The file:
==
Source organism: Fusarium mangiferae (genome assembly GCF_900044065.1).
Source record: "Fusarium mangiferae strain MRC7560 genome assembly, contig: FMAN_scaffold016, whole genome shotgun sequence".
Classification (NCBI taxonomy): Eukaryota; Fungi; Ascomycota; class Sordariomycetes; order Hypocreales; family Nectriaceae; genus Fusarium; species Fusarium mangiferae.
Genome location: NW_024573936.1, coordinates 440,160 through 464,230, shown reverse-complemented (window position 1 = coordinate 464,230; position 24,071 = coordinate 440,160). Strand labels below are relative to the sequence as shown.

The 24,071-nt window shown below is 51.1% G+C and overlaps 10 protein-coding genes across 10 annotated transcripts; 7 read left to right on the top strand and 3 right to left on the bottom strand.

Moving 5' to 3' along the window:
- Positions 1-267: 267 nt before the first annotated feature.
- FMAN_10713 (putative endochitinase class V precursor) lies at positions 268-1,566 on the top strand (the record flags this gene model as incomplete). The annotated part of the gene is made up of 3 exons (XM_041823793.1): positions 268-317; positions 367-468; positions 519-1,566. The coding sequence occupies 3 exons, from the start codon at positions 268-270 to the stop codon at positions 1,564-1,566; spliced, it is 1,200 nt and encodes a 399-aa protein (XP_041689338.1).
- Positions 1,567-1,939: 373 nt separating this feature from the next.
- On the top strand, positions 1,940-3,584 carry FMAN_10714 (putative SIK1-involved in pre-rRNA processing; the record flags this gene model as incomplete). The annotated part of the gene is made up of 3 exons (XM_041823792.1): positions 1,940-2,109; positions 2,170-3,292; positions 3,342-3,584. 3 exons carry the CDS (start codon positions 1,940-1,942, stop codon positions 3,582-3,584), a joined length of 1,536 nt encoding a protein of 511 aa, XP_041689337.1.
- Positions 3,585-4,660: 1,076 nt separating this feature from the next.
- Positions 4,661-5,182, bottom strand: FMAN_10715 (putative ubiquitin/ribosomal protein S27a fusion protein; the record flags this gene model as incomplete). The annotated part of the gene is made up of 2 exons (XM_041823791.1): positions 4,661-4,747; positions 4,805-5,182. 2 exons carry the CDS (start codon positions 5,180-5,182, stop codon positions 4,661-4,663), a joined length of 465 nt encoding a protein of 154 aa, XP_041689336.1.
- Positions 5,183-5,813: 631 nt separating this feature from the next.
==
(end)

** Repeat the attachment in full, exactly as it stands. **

Source organism: Fusarium mangiferae (genome assembly GCF_900044065.1).
Source record: "Fusarium mangiferae strain MRC7560 genome assembly, contig: FMAN_scaffold016, whole genome shotgun sequence".
Classification (NCBI taxonomy): Eukaryota; Fungi; Ascomycota; class Sordariomycetes; order Hypocreales; family Nectriaceae; genus Fusarium; species Fusarium mangiferae.
Genome location: NW_024573936.1, coordinates 440,160 through 464,230, shown reverse-complemented (window position 1 = coordinate 464,230; position 24,071 = coordinate 440,160). Strand labels below are relative to the sequence as shown.

The 24,071-nt window shown below is 51.1% G+C and overlaps 10 protein-coding genes across 10 annotated transcripts; 7 read left to right on the top strand and 3 right to left on the bottom strand.

Moving 5' to 3' along the window:
- Positions 1-267: 267 nt before the first annotated feature.
- FMAN_10713 (putative endochitinase class V precursor) lies at positions 268-1,566 on the top strand (the record flags this gene model as incomplete). The annotated part of the gene is made up of 3 exons (XM_041823793.1): positions 268-317; positions 367-468; positions 519-1,566. The coding sequence occupies 3 exons, from the start codon at positions 268-270 to the stop codon at positions 1,564-1,566; spliced, it is 1,200 nt and encodes a 399-aa protein (XP_041689338.1).
- Positions 1,567-1,939: 373 nt separating this feature from the next.
- On the top strand, positions 1,940-3,584 carry FMAN_10714 (putative SIK1-involved in pre-rRNA processing; the record flags this gene model as incomplete). The annotated part of the gene is made up of 3 exons (XM_041823792.1): positions 1,940-2,109; positions 2,170-3,292; positions 3,342-3,584. 3 exons carry the CDS (start codon positions 1,940-1,942, stop codon positions 3,582-3,584), a joined length of 1,536 nt encoding a protein of 511 aa, XP_041689337.1.
- Positions 3,585-4,660: 1,076 nt separating this feature from the next.
- Positions 4,661-5,182, bottom strand: FMAN_10715 (putative ubiquitin/ribosomal protein S27a fusion protein; the record flags this gene model as incomplete). The annotated part of the gene is made up of 2 exons (XM_041823791.1): positions 4,661-4,747; positions 4,805-5,182. 2 exons carry the CDS (start codon positions 5,180-5,182, stop codon positions 4,661-4,663), a joined length of 465 nt encoding a protein of 154 aa, XP_041689336.1.
- Positions 5,183-5,813: 631 nt separating this feature from the next.